Our interns at Endeavor have been firing questions at me the last couple weeks. They’re definitely keeping the gears grinding as I try to think back to all the things I read as a student, and explain why so much of the information we’re taught in school is only partially true (at least in my setting).
Recently, one of my interns brought up when it is and isn’t appropriate to stretch muscles that feel tight. As I mentioned in my presentation “Innovative Practices in Strength and Conditioning” for SCWebinars.com, I think static stretch has some validity in training programs and is necessary for almost all athletes. Having said that, it’s not always the best solution for “tightness”.
Consider these examples:
Psoas deficiency will increase the workload of other hip flexors (e.g. tensor fascia lata and rectus femoris) to flex the hip past 90°. Because these muscles are required to perform extra work while they’re in a shortened position, it’s likely they’ll feel tight afterwards. Stretching may help short-term, but if the psoas deficiency isn’t addressed, you’ll keep stretching/tightening yourself in circles. Address the cause, not the symptom.
All of us suffer bumps, bruises, aches, and pains throughout the course of our lifetimes. Some of these injuries necessitate medical attention, others may be “sub-threshold”, meaning they aren’t severe enough to require medical attention, and will hopefully resolve on their own.
As a hypothetical example, consider an athlete with a very slight medial meniscus tear. The body could naturally compensate by shifting weight off of this meniscus. As a result, muscles that cross the lateral aspect of the knee (e.g. TFL-> IT Band) and prevent genu varum may feel tight. Stretching could alleviate this tightness, increase the load to the medial meniscus, and increase the severity of the tear. Oops.
Some people just don’t respond to stretching. They stretch and stretch, but always feel tight and the muscle never seems to improve its extensibility. Many times, this has to do with myofascial restrictions that are better addressed through soft-tissue manipulation through foam rolling, Active Release (A.R.T.) or graston. On a personal note, I’ve gained more range of motion from a single A.R.T. session that I have from hours of stretching.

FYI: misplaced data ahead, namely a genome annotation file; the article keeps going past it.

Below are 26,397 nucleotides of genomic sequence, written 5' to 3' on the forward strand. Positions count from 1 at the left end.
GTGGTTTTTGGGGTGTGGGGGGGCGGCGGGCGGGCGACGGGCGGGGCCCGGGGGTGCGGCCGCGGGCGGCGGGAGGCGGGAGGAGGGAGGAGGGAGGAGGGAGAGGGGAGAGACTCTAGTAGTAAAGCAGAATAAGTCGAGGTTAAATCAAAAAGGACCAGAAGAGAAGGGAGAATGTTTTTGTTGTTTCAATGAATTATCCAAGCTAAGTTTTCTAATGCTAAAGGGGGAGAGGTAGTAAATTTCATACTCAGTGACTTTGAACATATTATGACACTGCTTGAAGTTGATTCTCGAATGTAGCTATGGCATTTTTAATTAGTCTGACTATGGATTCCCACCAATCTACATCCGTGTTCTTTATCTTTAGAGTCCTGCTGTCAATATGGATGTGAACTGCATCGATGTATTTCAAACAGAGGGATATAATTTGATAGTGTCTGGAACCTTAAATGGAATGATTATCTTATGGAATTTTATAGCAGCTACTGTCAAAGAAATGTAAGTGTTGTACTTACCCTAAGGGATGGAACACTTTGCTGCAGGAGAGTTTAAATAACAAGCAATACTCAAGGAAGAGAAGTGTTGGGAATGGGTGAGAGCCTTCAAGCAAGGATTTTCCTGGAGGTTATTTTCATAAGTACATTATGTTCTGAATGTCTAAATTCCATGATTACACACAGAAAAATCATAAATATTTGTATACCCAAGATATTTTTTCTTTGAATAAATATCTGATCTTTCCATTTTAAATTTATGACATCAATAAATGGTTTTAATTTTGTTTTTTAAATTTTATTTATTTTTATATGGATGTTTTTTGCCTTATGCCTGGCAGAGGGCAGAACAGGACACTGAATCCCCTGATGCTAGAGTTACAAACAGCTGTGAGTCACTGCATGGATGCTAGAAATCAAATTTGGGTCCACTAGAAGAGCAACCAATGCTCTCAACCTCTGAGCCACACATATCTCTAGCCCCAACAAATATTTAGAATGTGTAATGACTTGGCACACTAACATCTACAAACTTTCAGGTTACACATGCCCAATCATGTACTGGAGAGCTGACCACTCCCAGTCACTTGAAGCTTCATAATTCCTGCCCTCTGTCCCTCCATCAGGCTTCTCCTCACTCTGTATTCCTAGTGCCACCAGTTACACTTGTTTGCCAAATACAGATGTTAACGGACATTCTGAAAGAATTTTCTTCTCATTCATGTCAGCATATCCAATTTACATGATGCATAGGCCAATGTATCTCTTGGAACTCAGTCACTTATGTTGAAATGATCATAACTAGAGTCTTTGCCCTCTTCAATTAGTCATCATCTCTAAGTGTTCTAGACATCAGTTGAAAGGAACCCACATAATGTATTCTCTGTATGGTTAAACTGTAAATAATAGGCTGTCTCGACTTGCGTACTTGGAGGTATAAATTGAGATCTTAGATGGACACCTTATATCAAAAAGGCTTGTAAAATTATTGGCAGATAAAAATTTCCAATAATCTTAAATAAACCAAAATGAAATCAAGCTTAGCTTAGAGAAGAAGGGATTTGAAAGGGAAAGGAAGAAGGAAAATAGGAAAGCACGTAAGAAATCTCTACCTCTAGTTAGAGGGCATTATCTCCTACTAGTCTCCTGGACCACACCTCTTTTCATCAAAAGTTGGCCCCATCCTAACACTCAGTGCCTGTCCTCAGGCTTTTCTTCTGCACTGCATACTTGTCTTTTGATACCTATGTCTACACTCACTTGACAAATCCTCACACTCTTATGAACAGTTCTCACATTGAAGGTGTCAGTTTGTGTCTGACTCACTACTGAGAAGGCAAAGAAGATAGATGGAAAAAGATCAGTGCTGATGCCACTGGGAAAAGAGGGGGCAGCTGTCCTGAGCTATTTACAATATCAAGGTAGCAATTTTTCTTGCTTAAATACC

Stretching can help, but it’s not always the BEST solution. If you aren’t responding well to stretching, consider looking into some of the other possibilities presented here.
To your success,
P.S. The 30-day trial offer for $1 at HockeyStrengthandConditioning.com ends March 31st! The feedback we’ve gotten about the site has been incredible. Don’t drag your feet on this. If you’re serious about training for hockey, you NEED to be a part of the site!
Follow me on Twitter!
Follow me on Facebook!
Follow me on YouTube!
Connect with me on LinkedIn!
Kevin has rapidly established himself as a leader in the field of physical preparation and sports science for ice hockey. He is currently the Head Performance Coach for the Boston Bruins, where he oversees all aspects of designing and implementing the team’s performance training program, as well as monitoring the players’ performance, workload and recovery. Prior to Boston, Kevin spent 2 years as an Assistant Strength and Conditioning Coach for the San Jose Sharks after serving as the Director of Performance at Endeavor Sports Performance in Pitman, NJ. He also spent 5 years as a Strength and Conditioning Coach with USA Hockey’s Women’s Olympic Hockey Team, and has been an invited speaker at conferences hosted by the NHL, NSCA, and USA Hockey.